Many of these trials were initially thought to be impossible, unethical and/or impractical, but they nevertheless happened. They had a number of important features. First, they did not insist on slavish adherence to a standardised protocol. The trials of midwife versus shared care did not involve women being banned from seeing obstetricians or midwives, but rather the comparison of two general policies or principles.4 Second, they involved multiple components and series of decisions, social interactions and behaviours. Third, many evaluated activities spanning many months. Fourth, they involved multiple outcomes as well as multiple inputs (eg, the antenatal care trials typically looked at antenatal admissions, non-attendances, numbers of antenatal visits, antenatal diagnoses, inductions of labour, satisfaction with care, etc). Fifth, they involved evaluations of processes and acceptability as well as outcomes. Sixth, randomisation meant that results were less likely to be biased by self-selection of patients or professionals, and were therefore more conclusive than previous case study approaches. However these (fairly typical) characteristics of healthcare RCTs often seem to be misunderstood by opponents of public health RCTs.

Public health research

From the late 1990s a number of commentaries in the UK pointed to the lack of robust evidence to support social and public health policies in the UK.12 13 One report noted:

‘Although there is often evidence on the scientific justification for action and for some specific interventions, there is generally little evidence about the cost-effectiveness of public health and preventative policies or their practical implementation.’ (Wanless, p 5)14

Why so little evidence? In the UK, many evaluations focus on inputs, throughputs and customer or professional satisfaction rather than on outcomes. Second, few policies or programmes are implemented in ways that facilitate robust evaluation of outcomes (eg, they often lack baseline data, comparison groups, clear objectives, and/or statistical power). Third, there is a general reluctance in the UK to subject social or public health policies to RCTs. There have been far fewer controlled studies in the UK than in the USA, which raises issues of generalisability across contexts (eg, the ‘nurse family partnership’ developed and extensively studied in the USA15 may not be relevant in the UK where deprived first-time mothers already have access to antenatal and postnatal support via the NHS). These issues together militate against the production of robust evidence about effectiveness and efficiency.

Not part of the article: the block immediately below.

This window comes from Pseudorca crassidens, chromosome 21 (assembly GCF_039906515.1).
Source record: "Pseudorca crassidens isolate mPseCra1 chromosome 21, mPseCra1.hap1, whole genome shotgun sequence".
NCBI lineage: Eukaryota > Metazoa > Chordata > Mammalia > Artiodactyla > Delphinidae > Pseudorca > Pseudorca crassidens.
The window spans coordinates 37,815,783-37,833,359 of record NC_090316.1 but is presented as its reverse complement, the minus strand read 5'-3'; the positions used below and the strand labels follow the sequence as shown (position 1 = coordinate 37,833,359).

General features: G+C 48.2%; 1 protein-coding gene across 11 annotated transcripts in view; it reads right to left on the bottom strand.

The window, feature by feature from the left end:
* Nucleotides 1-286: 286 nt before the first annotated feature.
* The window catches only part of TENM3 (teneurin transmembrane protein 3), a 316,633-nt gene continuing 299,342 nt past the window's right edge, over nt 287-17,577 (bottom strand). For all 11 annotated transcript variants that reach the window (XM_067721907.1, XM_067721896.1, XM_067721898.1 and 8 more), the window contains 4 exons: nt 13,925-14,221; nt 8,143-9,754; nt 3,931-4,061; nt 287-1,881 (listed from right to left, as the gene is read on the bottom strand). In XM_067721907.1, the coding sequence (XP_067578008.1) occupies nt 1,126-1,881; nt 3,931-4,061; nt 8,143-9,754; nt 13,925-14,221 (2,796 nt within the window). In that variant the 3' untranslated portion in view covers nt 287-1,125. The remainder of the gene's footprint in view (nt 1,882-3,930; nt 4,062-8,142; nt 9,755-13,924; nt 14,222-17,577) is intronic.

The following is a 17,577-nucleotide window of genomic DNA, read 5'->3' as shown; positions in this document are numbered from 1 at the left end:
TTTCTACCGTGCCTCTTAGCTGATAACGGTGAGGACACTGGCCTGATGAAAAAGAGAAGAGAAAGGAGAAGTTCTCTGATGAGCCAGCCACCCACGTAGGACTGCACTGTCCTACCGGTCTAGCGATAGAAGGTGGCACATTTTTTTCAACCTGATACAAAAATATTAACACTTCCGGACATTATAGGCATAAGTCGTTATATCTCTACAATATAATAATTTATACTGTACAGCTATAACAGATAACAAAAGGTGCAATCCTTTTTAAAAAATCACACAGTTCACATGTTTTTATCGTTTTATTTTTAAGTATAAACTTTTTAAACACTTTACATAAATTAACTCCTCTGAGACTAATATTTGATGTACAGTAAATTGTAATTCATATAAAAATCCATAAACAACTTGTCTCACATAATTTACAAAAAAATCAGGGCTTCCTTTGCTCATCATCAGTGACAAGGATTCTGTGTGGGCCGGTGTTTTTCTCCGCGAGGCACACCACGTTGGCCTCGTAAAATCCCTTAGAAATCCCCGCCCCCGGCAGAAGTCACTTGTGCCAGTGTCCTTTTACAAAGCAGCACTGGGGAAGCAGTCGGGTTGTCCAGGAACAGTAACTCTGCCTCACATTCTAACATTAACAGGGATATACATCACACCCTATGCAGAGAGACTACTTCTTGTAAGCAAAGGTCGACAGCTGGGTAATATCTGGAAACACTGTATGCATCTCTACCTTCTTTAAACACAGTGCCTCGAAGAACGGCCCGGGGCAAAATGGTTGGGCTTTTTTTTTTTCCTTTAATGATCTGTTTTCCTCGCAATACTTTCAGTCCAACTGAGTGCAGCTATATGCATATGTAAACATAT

Recently in the UK, members of parliament criticised policymakers' approaches to evaluation:

‘All too often Governments rush in with insufficient thought, do not collect adequate data at the beginning about the health of the population which will be affected by the policies, do not have clear objectives, make numerous changes to the policy and its objectives and do not maintain the policy long enough to know whether it has worked.’ (House of Commons Health Committee, p 5)16

They were particularly critical of officials' reactions to suggestions that controlled trials should be used. Many of these responses suggested fundamental misunderstandings about the principles and practice of RCTs. For example, one senior civil servant rejected suggestions that a ‘healthy towns’ initiative be subjected to a controlled trial by saying:

‘it would challenge any academic to come up with a randomised town’ (House of Commons Health Committee, p 7)17

implying that randomisation means choosing one town at random and treating it as representative of all towns. In the next section I illustrate and discuss such common misconceptions, in particular that community trials are essentially different from healthcare trials.

Some objections to RCTs in public health

Communities differ whereas individuals do not

‘A community intervention with a matched community control is far more feasible (than an RCT) but still challenging because, unlike individuals, communities vary widely in characteristics related to exposure to risk.’(Moller, pp 2–3)18

‘It is unlikely that any complex intervention will work for everyone.’19